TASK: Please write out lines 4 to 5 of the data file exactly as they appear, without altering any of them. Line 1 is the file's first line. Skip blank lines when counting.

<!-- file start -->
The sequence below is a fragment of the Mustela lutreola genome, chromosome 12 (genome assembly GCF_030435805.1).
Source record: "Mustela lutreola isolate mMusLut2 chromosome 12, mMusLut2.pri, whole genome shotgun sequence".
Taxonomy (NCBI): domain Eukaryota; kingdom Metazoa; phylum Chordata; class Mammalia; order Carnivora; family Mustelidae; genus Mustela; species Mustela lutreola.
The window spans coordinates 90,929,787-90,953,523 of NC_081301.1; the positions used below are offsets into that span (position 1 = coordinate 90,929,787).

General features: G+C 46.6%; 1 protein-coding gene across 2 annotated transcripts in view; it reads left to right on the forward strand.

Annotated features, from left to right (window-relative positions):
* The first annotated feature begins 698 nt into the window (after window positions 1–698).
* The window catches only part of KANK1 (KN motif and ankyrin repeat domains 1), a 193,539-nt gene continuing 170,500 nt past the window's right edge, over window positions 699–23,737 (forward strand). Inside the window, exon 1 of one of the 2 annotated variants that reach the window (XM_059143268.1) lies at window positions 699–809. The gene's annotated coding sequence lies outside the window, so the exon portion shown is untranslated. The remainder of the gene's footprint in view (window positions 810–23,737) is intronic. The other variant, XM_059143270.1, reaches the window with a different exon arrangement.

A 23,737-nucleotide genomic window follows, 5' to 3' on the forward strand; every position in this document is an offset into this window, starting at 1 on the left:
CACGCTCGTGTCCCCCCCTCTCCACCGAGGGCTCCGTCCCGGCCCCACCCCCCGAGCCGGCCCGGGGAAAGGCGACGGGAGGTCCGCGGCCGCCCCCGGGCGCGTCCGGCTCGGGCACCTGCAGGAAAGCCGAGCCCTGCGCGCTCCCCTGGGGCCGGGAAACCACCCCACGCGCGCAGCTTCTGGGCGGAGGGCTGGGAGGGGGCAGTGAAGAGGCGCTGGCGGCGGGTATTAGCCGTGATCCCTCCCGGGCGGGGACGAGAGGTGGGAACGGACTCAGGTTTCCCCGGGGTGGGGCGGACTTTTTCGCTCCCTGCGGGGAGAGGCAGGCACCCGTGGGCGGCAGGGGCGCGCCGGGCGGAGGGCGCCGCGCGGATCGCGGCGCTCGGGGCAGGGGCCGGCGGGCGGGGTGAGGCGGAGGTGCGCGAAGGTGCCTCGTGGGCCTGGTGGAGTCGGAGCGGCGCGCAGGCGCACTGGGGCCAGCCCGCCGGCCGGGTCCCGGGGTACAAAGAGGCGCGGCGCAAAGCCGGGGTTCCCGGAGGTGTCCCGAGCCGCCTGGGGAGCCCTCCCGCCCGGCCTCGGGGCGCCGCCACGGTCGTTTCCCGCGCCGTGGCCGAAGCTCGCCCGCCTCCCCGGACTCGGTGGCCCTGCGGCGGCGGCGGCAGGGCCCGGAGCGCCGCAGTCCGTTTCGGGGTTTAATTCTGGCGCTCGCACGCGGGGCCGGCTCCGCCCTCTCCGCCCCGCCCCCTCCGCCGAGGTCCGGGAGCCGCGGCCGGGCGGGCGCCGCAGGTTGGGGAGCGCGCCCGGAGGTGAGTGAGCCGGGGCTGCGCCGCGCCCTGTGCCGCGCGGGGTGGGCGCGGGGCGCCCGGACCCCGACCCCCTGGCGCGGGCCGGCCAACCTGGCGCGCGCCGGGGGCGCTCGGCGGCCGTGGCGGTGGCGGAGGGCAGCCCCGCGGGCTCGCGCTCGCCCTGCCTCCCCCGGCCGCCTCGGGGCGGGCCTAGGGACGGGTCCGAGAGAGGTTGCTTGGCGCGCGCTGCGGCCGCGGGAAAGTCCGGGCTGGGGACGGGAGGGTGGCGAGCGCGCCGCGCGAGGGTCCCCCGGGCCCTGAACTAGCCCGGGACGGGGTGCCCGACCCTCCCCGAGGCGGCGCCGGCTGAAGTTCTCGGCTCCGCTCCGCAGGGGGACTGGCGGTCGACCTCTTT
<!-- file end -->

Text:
The window spans coordinates 90,929,787-90,953,523 of NC_081301.1; the positions used below are offsets into that span (position 1 = coordinate 90,929,787).

General features: G+C 46.6%; 1 protein-coding gene across 2 annotated transcripts in view; it reads left to right on the forward strand.